Sept. 24, 2019 — On unit 44 of the UF Health Shands Children’s Hospital, a team of residents, nurses and patient care assistants rushes into a patient’s room as the sound of a Code Blue alarm echoes through the hallway. Decisions are made, instructions are given and treatment is administered. The patient breathes, coughs and has a pulse just like the patients in the other rooms on unit 44, but there is one major difference: This patient is made primarily of plastic.
The pediatric human patient simulator exercise on unit 44 is just one example of the health care simulation technology at UF Health, made available through the UF Center for Experiential Learning and Simulation. In honor of National Healthcare Simulation Week Sept. 16-20, the center held a number of activities, including simulation exercises in the hospitals and an open house with walking tours of its facilities in the George T. Harrell, M.D., Medical Education Building Friday morning.
Tom LeMaster, director of operations for the UF Center for Experiential Learning and Simulation, said the open house served as a platform to share what the center offers for students, faculty and staff.
“We can immerse folks in low-frequency, high-risk events,” he said. “If they experience that with us, they can handle that situation better next time.”
LeMaster said National Healthcare Simulation Week was the perfect opportunity to showcase the growth the center has experienced over the past year.
“We’ve increased usage of the center 30% every month over the last year,” he said. “We’re seeing more learners and more lives touched.”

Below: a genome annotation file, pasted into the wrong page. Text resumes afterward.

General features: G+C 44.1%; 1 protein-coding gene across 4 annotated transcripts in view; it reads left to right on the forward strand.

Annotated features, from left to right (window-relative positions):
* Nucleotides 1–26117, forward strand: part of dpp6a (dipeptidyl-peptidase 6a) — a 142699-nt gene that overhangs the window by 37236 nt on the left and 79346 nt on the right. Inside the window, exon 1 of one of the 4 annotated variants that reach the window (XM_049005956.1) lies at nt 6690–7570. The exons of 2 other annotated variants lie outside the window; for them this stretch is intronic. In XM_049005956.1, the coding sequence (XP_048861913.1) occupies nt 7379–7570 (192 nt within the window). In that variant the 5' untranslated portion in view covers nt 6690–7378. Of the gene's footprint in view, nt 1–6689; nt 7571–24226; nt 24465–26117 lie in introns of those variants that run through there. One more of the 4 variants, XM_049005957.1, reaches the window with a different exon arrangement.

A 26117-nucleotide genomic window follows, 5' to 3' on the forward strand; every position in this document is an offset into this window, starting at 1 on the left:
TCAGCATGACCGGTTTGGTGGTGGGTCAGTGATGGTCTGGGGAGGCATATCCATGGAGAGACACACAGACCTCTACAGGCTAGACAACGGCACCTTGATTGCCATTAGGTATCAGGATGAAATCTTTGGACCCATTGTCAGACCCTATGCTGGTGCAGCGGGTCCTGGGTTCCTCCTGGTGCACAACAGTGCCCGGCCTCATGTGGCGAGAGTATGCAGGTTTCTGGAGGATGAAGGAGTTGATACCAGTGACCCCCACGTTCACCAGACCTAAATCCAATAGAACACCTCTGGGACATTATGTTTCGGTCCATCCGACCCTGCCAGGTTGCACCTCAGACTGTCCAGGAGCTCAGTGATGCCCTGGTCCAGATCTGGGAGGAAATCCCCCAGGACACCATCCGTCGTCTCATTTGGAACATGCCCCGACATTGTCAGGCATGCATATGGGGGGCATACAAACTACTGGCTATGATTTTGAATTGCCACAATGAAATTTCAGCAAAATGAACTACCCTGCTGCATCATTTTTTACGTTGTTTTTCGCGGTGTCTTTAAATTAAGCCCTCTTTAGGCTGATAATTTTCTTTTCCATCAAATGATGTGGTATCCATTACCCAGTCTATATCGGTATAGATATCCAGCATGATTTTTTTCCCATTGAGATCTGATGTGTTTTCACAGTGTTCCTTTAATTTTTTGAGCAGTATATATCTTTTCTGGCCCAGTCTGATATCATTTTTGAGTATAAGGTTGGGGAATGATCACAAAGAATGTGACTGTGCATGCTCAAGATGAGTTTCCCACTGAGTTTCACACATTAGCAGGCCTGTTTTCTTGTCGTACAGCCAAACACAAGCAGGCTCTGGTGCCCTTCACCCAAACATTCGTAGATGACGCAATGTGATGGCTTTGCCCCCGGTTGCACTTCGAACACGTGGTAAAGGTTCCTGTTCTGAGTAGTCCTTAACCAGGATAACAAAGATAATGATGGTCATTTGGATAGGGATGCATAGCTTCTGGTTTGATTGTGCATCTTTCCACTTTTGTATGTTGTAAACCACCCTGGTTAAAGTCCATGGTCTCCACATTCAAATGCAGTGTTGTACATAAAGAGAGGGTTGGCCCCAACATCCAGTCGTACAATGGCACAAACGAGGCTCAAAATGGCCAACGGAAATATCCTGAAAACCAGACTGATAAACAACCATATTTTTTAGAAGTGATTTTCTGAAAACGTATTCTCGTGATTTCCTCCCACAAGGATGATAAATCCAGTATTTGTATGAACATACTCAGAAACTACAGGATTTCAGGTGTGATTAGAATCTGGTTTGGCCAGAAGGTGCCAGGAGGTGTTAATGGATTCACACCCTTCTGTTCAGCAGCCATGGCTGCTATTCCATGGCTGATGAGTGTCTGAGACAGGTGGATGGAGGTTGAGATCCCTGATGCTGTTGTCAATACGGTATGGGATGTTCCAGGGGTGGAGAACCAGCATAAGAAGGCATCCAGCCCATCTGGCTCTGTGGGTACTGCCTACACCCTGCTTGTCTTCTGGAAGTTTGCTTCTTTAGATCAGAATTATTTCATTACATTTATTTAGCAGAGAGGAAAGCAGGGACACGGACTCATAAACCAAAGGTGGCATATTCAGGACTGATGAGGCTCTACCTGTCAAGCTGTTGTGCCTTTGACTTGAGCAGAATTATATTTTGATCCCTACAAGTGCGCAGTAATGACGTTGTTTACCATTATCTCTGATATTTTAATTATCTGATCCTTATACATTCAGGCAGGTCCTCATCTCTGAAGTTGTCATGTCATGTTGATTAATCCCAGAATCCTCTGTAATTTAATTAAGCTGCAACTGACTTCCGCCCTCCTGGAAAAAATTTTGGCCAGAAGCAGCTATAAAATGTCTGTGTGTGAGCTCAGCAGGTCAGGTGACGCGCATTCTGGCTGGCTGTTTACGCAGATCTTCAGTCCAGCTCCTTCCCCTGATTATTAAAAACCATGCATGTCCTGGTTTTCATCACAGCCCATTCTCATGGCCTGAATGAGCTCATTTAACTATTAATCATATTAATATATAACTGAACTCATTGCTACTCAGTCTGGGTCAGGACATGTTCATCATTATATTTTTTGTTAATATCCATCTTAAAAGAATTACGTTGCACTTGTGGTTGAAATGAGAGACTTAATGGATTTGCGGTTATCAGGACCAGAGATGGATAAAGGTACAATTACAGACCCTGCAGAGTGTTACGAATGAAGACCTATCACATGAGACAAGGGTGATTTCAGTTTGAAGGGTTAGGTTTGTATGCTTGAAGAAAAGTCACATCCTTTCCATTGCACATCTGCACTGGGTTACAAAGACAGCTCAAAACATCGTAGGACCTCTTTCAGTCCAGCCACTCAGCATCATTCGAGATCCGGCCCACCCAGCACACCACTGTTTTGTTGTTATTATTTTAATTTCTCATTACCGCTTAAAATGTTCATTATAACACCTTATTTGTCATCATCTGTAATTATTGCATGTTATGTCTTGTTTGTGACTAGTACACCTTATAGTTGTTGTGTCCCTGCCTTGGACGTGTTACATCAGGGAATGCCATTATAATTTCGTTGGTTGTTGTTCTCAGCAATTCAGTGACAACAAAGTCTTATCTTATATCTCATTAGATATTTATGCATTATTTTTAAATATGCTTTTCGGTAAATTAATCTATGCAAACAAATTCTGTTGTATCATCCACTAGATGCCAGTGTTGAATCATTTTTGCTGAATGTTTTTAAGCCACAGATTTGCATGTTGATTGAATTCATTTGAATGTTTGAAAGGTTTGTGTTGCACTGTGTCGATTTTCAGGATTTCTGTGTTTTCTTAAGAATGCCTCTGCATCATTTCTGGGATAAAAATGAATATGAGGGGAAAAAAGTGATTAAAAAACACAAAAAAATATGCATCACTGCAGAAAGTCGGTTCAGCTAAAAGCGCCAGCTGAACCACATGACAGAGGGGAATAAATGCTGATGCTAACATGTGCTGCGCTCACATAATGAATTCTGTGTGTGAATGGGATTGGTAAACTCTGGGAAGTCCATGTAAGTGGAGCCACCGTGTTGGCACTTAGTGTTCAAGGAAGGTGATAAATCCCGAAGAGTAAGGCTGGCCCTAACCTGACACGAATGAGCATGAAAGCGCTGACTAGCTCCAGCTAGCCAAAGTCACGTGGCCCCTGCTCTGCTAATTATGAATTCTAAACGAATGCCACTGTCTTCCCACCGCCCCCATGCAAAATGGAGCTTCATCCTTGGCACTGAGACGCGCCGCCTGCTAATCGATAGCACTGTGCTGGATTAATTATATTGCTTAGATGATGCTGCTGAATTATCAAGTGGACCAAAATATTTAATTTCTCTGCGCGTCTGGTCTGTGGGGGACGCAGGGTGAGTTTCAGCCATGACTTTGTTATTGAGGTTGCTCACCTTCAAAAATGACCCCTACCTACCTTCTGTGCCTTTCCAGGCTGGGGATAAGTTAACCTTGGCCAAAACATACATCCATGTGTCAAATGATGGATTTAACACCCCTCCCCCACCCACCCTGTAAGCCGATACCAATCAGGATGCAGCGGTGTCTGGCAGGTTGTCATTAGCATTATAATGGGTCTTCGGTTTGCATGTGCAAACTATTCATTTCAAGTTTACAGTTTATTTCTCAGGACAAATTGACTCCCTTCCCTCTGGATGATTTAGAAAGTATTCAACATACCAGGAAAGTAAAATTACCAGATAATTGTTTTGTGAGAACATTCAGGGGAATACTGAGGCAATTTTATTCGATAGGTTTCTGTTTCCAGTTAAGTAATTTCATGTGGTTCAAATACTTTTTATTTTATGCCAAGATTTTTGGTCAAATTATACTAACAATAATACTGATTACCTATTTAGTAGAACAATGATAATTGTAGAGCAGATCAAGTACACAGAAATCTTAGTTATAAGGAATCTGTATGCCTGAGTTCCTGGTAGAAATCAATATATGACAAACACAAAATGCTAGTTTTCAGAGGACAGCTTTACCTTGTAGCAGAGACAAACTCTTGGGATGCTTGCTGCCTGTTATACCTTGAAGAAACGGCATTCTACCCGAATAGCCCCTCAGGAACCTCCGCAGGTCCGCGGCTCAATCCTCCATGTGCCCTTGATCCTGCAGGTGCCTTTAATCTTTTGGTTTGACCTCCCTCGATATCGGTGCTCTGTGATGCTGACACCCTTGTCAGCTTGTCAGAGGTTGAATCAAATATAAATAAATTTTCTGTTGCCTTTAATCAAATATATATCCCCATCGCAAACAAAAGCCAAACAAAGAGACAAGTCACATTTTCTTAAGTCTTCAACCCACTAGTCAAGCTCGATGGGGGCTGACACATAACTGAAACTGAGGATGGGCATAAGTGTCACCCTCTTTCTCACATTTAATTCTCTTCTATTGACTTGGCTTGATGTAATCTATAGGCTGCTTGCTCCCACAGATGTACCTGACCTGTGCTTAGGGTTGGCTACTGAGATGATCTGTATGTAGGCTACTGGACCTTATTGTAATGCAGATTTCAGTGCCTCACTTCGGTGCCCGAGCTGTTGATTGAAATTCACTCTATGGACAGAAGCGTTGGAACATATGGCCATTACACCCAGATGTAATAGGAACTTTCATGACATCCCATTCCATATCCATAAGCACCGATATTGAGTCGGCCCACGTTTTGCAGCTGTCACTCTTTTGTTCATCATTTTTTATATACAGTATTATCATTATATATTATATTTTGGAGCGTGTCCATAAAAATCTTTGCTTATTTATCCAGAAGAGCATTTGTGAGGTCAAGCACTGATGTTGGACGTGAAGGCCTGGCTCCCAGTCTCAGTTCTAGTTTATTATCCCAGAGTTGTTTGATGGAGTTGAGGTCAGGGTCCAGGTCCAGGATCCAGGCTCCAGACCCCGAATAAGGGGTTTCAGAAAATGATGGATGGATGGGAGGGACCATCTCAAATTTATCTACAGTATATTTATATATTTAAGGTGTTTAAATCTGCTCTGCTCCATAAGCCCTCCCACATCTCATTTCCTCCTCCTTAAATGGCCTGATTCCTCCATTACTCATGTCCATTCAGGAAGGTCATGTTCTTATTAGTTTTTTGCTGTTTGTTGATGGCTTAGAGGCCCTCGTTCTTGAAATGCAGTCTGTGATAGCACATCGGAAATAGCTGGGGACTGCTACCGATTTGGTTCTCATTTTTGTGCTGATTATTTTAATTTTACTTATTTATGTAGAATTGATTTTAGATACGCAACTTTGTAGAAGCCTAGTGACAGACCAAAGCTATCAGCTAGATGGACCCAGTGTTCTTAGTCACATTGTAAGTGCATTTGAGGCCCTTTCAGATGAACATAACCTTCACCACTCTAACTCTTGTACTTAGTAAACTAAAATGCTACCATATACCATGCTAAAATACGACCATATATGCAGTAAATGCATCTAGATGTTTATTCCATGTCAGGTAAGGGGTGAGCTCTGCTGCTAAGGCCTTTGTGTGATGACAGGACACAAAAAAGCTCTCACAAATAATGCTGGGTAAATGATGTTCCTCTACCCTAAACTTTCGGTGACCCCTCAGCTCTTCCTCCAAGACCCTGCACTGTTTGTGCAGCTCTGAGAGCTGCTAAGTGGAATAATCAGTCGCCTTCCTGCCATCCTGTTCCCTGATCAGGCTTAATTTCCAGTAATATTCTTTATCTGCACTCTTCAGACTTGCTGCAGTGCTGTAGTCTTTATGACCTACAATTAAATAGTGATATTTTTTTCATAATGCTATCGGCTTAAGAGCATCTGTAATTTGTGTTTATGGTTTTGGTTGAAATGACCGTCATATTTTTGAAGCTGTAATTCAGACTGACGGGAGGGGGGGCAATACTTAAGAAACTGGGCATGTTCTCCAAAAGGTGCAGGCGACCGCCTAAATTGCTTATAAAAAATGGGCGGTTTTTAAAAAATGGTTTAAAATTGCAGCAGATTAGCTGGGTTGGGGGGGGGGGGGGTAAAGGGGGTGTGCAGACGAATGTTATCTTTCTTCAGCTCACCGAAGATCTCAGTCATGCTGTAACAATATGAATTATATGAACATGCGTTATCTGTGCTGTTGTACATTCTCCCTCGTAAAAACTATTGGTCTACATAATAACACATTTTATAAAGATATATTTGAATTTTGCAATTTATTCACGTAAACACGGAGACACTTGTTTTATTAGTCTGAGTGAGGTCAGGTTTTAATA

Part of the simulation center’s growth includes expanding its leadership. Rosemarie Fernandez, M.D., was appointed research director for the center in July, and her responsibilities involve creating and maintaining policies and procedures so that the center meets standards for accreditation from the Society for Simulation in Healthcare. She also assists faculty in gaining research and scholarship opportunities for their work in simulation.
Fernandez has long had an interest in the benefits of health care simulation. In 2004, she became the director of the simulation program at Detroit’s Wayne State University. Her own research measures the effectiveness of team-based patient care using simulation. She calls the simulation center her laboratory.
“Simulation improves patient care and team processes to increase the effectiveness of care delivery,” Fernandez said. “We want simulation truly integrated into clinical practice and education to make the system of care and the quality of care safer for all.”
Olivia Butters, M.D., a chief pediatrics resident at UF Health Shands Children’s Hospital, observed the simulation on unit 44 on Friday afternoon. She said simulations like this, which are always followed by a debriefing and discussion of the successes and challenges, occur about twice each month.
“These simulation trainings are vital for both resident education and for maintaining excellent patient care,” Butters said.
Ari Maya, a second-year medical student who took a tour of the Center for Experiential Learning and Simulation to learn more about the human patient simulators at hand, left the open house feeling a new sense of appreciation for the technology available at her fingertips.
“It was cool to see how many resources are available to us,” Maya said. “I didn’t realize how advanced the technology here is.”